News

Be curious, to be agents of change

1 August 2016

Curiosity can be the progeny of a positive and empowering journey for individuals, particularly teenagers.

Regardless of our gender or age or circumstances, questioning everything that goes on around us will and can benefit everyone involved.

The thirst for knowledge and questioning practices that inform our world views can also inform transitions, be it a personal or even a national one.

Attitudes and mind-sets which continuously evolve because of incessant questioning will eventually support transitional phases with innovation.

Men and boys are critical to behaviour change that can create an enabling environment for inclusive progress, for progress that leaves no one behind - we all have a role to play in national development but fundamental to economic prowess is a healthy, equal population base.

Speaking to students who attended the 2016 World Population Day (June 12) Inspirational Stories Collection talanoa session in Suva, Ministry of Youth and Sport permanent secretary Alison Burchell urged her young audience towards a culture which supports Fiji's development.

With Ms Burchell was dual national rep Lusi Biukoto who shared her struggle during her early tertiary student days, juggling studies with a young family and between trainings as a basketball and netball Fiji rep.

Ms Biukoto who returned from South Korea this year (2016) with a Master's Degree in global sports management, the first and remains the only woman in Fiji to have this qualification, encouraged students to push themselves above perceived limits.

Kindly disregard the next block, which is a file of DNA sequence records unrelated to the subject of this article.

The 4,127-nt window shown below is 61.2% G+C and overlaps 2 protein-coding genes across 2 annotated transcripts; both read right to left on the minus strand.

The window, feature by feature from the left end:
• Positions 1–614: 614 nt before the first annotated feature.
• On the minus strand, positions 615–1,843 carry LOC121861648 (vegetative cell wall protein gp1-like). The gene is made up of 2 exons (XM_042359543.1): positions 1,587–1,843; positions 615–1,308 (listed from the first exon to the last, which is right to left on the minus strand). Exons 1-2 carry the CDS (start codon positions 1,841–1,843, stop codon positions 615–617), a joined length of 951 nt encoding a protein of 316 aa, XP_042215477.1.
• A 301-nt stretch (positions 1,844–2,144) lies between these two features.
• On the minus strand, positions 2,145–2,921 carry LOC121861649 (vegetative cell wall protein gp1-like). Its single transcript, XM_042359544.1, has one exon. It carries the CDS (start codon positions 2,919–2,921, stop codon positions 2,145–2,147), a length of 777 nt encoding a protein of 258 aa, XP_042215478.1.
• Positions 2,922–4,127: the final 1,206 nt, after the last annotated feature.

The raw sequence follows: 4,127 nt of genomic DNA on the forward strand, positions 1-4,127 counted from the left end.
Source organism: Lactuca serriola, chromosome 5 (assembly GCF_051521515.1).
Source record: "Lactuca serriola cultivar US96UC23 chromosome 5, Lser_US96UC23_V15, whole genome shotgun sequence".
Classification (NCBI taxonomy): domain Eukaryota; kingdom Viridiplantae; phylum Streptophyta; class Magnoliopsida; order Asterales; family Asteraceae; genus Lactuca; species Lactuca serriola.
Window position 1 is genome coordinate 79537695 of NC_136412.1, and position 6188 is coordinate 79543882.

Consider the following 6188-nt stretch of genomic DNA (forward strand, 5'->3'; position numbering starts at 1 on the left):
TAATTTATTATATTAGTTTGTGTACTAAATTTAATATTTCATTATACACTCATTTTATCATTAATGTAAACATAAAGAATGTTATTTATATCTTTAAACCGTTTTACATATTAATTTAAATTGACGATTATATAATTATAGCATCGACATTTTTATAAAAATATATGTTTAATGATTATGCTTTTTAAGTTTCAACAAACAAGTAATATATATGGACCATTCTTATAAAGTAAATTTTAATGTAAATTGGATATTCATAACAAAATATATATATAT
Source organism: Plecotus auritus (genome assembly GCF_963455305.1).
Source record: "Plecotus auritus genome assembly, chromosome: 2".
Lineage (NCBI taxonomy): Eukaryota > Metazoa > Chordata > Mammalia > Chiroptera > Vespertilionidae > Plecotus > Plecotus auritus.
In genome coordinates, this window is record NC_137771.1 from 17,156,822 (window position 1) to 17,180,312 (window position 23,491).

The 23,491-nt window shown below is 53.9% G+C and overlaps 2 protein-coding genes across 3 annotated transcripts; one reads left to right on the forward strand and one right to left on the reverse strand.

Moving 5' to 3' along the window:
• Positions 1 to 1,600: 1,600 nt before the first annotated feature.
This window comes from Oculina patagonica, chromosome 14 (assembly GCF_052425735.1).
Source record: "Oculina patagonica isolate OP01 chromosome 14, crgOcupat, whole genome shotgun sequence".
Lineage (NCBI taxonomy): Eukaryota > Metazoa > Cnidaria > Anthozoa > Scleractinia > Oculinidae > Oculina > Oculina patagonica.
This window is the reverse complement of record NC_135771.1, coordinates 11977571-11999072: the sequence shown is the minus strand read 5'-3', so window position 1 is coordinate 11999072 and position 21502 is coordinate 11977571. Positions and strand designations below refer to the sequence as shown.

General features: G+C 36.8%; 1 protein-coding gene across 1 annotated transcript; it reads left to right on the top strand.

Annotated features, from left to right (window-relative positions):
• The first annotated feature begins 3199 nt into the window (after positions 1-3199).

Ms Biukoto, who has a Bachelor of Commerce in tourism management and a Bachelor of Arts in information systems and management from the University of the South Pacific, had two of her three children while pursuing tertiary studies.

"The choices you make determines how far you reach," Ms Biukoto who has been a member of the Fiji Pearls netball team since 2006 told students. Ms Biukoto began representing Fiji as an under-17 representative.

"I never dreamt to go to South Korea but God is good. Be good to your parents - they know what they are talking about.

"They may want a pathway for you but look within yourself and find your strengths and work towards that but talk to your parents about it. Help them understand change because we are in a new global environment."

Why invest in teen girls

The 2016 World Population Day (WPD) theme was "Investing in Teenage Girls". The United Nations Population Fund, UNFPA, believes investing in adolescent girls will be critical to real progress in the achievement of the Sustainable Development Goals (SDGs).

WPD, as a United Nations calendar event, was triggered when the number of people in the world reached 5 billion. The governing council of the United Nations Development Program (UNDP) established the event in 1989.

The SDGs calls on member states not to leave anyone behind. When we ignore situations which are barriers to girls reaching their full potential, we are guilty of leaving behind half of humanity.